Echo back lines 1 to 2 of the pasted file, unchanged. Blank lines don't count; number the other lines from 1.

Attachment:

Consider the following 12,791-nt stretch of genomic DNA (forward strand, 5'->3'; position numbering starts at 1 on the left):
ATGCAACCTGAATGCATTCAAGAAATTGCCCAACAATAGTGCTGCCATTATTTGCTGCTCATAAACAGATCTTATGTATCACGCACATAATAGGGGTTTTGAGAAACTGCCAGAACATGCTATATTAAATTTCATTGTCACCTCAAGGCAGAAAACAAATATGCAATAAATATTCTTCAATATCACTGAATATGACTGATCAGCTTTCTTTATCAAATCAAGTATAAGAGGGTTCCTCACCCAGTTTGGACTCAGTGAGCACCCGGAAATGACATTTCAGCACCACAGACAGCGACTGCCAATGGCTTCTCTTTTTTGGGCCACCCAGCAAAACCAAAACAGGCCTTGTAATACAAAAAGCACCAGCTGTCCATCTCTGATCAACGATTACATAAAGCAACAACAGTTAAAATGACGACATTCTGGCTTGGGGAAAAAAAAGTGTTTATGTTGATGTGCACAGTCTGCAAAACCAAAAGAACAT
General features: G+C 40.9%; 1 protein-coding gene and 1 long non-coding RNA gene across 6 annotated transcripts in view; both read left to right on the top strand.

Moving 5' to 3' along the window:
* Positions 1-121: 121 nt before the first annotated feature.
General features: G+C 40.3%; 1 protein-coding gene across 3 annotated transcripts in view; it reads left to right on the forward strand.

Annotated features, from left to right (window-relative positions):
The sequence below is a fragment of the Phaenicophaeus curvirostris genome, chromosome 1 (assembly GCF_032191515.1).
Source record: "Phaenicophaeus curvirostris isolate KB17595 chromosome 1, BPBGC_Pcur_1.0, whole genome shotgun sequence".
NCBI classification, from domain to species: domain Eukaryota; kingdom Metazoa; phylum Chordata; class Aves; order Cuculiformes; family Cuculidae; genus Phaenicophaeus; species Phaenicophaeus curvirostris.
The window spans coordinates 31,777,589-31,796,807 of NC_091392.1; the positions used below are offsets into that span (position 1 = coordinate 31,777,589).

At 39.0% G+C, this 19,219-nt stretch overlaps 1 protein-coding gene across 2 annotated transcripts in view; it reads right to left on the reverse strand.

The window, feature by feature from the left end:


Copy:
Consider the following 12,791-nt stretch of genomic DNA (forward strand, 5'->3'; position numbering starts at 1 on the left):
ATGCAACCTGAATGCATTCAAGAAATTGCCCAACAATAGTGCTGCCATTATTTGCTGCTCATAAACAGATCTTATGTATCACGCACATAATAGGGGTTTTGAGAAACTGCCAGAACATGCTATATTAAATTTCATTGTCACCTCAAGGCAGAAAACAAATATGCAATAAATATTCTTCAATATCACTGAATATGACTGATCAGCTTTCTTTATCAAATCAAGTATAAGAGGGTTCCTCACCCAGTTTGGACTCAGTGAGCACCCGGAAATGACATTTCAGCACCACAGACAGCGACTGCCAATGGCTTCTCTTTTTTGGGCCACCCAGCAAAACCAAAACAGGCCTTGTAATACAAAAAGCACCAGCTGTCCATCTCTGATCAACGATTACATAAAGCAACAACAGTTAAAATGACGACATTCTGGCTTGGGGAAAAAAAAGTGTTTATGTTGATGTGCACAGTCTGCAAAACCAAAAGAACAT